Family's anger at inaction over cover-up identified by 'forgotten' child deaths probe
An official investigation into the treatment and deaths of five children in Northern Ireland hospitals has been labelled a forgotten inquiry by a leading think tank.
The Institute for Government admitted it had never heard of the Hyponatraemia Inquiry, which is why it was not included in its recent paper on public inquiries.
The 14-year probe, which published a damning report in January stating that four of the five deaths were avoidable, was the longest running public inquiry in the UK.
Despite this, it was not included in a "definitive and comprehensive summary of all public inquiries" between 1990 and 2017 compiled by the institute.
The body's Marcus Shepheard also said that, currently, nobody is formally accountable for driving forward the changes recommended by John O'Hara, chair of the Hyponatraemia Inquiry.
"We have argued that at a minimum every inquiry should get a formal ministerial response," he said.
"This should offer due recognition of the time, effort and resources that go into any inquiry.
"None of this is set to happen with the Hyponatraemia Inquiry.
"While it has satisfied two of the three main purposes of an inquiry - establishing what happened and why - it has been fatally undercut in its ability to deliver on the third and most important purpose, namely making sure that mistakes do not happen again."
Alan Roberts, whose daughter Claire was one of the children at the centre of the Hyponatraemia Inquiry, said he was not surprised at the omission by the institute.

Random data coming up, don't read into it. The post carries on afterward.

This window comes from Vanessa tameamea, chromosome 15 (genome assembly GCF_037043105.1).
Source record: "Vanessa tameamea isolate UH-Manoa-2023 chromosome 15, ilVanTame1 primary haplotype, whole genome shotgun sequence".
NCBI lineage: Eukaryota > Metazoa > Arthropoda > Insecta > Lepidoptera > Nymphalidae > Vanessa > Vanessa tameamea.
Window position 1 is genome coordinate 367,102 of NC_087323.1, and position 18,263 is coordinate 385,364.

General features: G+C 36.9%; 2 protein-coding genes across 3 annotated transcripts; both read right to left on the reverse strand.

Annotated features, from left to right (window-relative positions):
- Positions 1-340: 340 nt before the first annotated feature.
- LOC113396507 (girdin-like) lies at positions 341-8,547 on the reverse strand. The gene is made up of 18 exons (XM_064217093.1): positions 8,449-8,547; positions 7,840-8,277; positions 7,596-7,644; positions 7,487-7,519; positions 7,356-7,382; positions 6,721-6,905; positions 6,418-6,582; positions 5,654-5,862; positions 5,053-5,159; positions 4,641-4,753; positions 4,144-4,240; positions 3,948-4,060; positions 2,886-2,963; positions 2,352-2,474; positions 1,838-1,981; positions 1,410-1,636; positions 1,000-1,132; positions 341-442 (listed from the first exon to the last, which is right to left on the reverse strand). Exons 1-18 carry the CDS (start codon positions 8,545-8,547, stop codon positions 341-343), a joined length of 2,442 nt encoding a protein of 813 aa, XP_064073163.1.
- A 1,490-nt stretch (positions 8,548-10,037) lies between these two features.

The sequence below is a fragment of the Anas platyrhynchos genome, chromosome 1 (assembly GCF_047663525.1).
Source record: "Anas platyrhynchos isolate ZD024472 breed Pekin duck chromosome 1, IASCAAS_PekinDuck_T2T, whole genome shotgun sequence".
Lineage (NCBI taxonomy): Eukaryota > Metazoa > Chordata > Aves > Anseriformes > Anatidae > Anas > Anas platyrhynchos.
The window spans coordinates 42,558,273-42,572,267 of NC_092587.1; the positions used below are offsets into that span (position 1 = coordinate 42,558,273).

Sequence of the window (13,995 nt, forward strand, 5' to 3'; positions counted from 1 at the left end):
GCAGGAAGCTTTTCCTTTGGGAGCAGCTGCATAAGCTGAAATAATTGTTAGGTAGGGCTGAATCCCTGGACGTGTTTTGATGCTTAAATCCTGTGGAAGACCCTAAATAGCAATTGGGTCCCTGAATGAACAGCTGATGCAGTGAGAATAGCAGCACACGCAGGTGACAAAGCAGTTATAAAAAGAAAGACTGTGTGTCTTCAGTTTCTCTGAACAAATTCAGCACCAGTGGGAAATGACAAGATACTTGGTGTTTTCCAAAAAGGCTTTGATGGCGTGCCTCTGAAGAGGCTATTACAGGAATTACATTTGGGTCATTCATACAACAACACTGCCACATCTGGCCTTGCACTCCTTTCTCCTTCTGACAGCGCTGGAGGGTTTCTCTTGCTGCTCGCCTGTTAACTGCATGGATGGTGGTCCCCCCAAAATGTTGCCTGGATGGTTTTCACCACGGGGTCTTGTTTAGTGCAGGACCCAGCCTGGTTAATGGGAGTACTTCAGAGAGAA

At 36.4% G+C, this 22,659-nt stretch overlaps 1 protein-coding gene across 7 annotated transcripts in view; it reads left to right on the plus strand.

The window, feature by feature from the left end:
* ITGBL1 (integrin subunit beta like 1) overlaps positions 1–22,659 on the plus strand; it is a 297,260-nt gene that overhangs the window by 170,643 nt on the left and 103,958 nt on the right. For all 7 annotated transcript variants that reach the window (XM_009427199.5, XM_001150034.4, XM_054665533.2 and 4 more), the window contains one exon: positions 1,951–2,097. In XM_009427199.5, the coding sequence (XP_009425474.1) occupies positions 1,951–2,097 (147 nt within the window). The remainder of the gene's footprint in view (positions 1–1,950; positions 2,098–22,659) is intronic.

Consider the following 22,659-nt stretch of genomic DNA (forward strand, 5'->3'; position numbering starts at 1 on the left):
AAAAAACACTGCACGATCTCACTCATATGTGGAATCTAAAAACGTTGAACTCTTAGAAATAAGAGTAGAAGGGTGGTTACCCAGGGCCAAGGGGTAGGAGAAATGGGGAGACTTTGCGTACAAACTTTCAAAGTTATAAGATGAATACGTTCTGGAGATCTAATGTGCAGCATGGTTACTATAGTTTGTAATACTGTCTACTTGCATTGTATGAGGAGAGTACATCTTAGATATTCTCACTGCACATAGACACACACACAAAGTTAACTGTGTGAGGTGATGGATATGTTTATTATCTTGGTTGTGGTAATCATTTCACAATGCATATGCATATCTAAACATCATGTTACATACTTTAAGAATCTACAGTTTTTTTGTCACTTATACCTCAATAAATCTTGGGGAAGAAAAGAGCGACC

Claire was just nine when she died at the Royal Belfast Hospital for Sick Children in 1996.
In his scathing report, in which he said some medics refused to tell him the truth about what had happened, Mr O'Hara concluded there was a cover-up following her death. Families of the children at the centre of the scandal have been left furious at the fact that a number of individuals criticised in the report are still employed by the health trusts.
It has also emerged that a number of medics continue to receive massive financial packages in addition to their salaries for their contribution to the health service.
"We don't feel the inquiry has received the recognition it should have," said Mr Roberts.
"We spoke to the permanent secretary, Richard Pengelly, and asked him if he was prepared to do anything, given the fact that a public inquiry identified a cover-up within the health service and he said he can't do anything.
"He said the onus is on the Belfast Trust as the employer to take action if they feel this is warranted.
"We've had two meetings with him and spent hours and hours debating this very subject.
"The department tells us they are implementing all sorts of recommendations from the report and putting teams and teams of people in place to act on the recommendations.
"That is all very well, but we want to talk about the findings of the report.
"We had our first meeting with the trust on June 19 and I would describe it as very defensive from their perspective.
"We asked them what they are prepared to do about the findings of the report and they said it isn't for them.
"They said the doctors have self-referred to the GMC (General Medical Council).
"We're being passed from the department to the trust to the GMC."
Mr Roberts said it made him angry that important decisions have still not been made.
"It's very frustrating," he added.
No one from the Department of Health or Belfast Trust were available to comment.